"Bishop Gregory Kerr-Wilson of the diocese of Qu'Appelle has been elected the new bishop for the diocese of Calgary. He will be installed Sept. 29  at Calgary's Cathedral Church of the Redeemer, and succeeds Bishop Derek Hoskin, who has retired. The election took place June 15  at St. Peter's Anglican Church in Calgary. In all, five candidates were considered for the position. Bishop Kerr-Wilson describes himself as an 'evangelical, charismatic Catholic with liberal and conservative tendencies'. He is focused on local leadership 'rather than simply thinking about survival', he says. 'The church's capital is its people and their faith'." [Text of entire article.]
"This year, 2006, marks the 25th anniversary of the identification of AIDS, 10 years since the introduction of antiretroviral therapy, and five years since United Nations member states unanimously adopted the 2001 Declaration of Commitment on AIDS. And still, 25 years after the first AIDS cases were reported, there is no sign of a halt to the pandemic, which is likely to spread to every corner of the globe, said Peter Piot, head of the Joint United Nations Program on HIV/AIDS (UNAIDS)".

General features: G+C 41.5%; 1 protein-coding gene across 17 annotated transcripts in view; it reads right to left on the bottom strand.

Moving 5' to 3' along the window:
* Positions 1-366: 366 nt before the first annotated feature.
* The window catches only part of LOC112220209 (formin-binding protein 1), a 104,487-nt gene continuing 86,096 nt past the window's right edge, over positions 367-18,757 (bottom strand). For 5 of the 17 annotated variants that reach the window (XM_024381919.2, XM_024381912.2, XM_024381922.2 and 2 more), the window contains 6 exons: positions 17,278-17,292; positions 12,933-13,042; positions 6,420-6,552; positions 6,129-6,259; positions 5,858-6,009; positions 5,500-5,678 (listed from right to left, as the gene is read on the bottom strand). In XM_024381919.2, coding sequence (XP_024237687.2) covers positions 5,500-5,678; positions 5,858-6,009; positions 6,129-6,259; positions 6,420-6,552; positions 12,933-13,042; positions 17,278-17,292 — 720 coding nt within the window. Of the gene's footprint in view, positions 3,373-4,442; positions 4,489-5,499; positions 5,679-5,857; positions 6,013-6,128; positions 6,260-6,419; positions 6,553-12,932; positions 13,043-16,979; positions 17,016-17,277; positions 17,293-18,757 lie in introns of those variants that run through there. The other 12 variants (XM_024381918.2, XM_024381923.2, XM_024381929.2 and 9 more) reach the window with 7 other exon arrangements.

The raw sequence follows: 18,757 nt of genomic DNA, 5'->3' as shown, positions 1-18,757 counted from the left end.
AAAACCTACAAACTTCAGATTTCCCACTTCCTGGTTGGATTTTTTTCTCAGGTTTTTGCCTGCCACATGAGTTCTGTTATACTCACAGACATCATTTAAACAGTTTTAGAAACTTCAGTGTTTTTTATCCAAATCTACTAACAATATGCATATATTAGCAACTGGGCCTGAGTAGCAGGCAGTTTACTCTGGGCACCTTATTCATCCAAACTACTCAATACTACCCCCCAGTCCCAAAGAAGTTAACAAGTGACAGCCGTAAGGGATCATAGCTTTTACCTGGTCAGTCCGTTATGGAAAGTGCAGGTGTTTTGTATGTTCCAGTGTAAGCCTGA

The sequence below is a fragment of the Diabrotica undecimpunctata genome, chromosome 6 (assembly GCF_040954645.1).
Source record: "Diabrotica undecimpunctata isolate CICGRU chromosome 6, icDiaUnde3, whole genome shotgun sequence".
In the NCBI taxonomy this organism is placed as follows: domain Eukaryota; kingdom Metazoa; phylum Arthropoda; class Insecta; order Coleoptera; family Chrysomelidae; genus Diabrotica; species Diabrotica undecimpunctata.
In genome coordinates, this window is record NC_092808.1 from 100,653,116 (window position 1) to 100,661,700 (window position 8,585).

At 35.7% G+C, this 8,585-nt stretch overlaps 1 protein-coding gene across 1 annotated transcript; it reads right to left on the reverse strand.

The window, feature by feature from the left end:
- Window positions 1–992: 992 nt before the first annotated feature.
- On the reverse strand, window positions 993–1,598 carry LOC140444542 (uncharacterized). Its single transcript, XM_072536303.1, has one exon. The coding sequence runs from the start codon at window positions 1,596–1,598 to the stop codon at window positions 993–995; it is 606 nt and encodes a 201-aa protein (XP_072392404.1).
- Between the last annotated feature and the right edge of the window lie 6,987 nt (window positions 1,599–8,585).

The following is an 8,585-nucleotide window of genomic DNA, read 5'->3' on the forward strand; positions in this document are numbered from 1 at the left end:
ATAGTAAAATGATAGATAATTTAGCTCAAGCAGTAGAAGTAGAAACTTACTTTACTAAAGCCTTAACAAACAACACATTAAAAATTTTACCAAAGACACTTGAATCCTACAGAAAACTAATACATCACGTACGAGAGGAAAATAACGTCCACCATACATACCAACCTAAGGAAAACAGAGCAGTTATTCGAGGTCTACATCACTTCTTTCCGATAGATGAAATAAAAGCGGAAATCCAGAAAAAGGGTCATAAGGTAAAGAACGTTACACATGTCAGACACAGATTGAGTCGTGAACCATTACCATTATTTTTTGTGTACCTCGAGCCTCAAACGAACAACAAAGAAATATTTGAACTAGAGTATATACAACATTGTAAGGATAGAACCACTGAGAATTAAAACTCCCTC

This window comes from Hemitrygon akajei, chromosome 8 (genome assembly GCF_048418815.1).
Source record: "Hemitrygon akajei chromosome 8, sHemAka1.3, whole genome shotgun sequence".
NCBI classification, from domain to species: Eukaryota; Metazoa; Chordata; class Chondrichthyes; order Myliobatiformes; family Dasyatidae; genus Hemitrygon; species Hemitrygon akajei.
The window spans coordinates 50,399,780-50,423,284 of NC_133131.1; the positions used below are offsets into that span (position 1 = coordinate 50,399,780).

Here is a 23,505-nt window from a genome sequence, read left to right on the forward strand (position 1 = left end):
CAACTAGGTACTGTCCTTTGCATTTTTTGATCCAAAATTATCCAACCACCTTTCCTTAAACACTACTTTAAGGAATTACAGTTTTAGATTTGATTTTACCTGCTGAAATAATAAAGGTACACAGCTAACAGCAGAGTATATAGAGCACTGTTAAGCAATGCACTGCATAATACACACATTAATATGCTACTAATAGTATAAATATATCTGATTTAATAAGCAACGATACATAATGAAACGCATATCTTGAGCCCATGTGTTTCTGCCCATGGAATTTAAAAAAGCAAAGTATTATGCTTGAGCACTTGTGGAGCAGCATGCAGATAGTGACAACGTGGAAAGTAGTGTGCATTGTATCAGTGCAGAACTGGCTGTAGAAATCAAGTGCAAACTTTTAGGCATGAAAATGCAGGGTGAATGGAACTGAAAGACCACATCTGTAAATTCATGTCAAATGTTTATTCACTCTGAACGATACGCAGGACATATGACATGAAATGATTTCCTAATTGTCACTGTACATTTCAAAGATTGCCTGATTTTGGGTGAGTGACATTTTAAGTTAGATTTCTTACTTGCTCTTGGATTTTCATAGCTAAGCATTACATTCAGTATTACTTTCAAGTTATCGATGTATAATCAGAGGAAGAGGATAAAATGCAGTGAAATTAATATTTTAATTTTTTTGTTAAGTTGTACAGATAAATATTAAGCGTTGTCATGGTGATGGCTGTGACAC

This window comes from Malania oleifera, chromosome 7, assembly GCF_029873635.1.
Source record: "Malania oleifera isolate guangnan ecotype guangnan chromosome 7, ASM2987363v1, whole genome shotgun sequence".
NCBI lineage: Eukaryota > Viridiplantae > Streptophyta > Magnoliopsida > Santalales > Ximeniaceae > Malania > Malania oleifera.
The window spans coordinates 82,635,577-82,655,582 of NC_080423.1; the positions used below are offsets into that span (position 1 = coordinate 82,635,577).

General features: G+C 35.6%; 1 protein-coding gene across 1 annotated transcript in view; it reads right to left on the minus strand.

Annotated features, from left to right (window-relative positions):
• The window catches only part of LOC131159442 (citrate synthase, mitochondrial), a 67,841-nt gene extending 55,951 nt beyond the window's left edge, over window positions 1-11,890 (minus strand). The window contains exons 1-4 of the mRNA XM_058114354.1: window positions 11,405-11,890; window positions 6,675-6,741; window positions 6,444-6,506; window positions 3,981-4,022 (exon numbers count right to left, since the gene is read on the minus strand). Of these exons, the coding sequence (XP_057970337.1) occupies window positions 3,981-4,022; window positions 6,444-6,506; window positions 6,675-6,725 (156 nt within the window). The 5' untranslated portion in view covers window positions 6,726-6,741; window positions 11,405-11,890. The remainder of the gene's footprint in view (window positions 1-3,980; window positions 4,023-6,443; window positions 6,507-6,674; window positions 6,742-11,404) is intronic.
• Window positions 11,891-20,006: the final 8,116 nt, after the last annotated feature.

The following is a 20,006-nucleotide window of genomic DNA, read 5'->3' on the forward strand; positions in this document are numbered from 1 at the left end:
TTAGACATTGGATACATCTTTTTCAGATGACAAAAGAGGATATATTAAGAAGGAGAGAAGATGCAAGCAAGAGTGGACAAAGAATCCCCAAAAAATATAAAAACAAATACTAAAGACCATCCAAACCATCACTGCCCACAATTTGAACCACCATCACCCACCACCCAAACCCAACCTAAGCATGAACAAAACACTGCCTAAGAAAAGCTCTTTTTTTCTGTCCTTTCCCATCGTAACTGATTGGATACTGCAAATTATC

Anglican Archbishop Njongonkulu Ndungane, Primate of the Church of the Province of Southern Africa, "outlined three priorities for achieving a world free from AIDS:  a comprehensive, holistic and integrated approach by all stakeholders in dealing with the pandemic;  constructive and creative partnerships between governments, the private sector and the broad church of civil society organizations including faith communities; and  a huge resource mobilization in order to curtail the spread of the pandemic".
"After serving for five years as head of the Anglican diocese of Calgary, Bishop Derek Hoskin, announced his retirement effective Dec. 31 . Bishop Hoskin was elected in 2006 as the eighth bishop of the diocese of Calgary, which includes 20,000 Anglicans in 92 congregations in the southern part of Alberta. In a pastoral letter issued to members of his diocese, Bishop Hoskin said he decided to retire because 2012 marks the 40th year of his ministry in the Anglican Church of Canada". [Text of entire article.]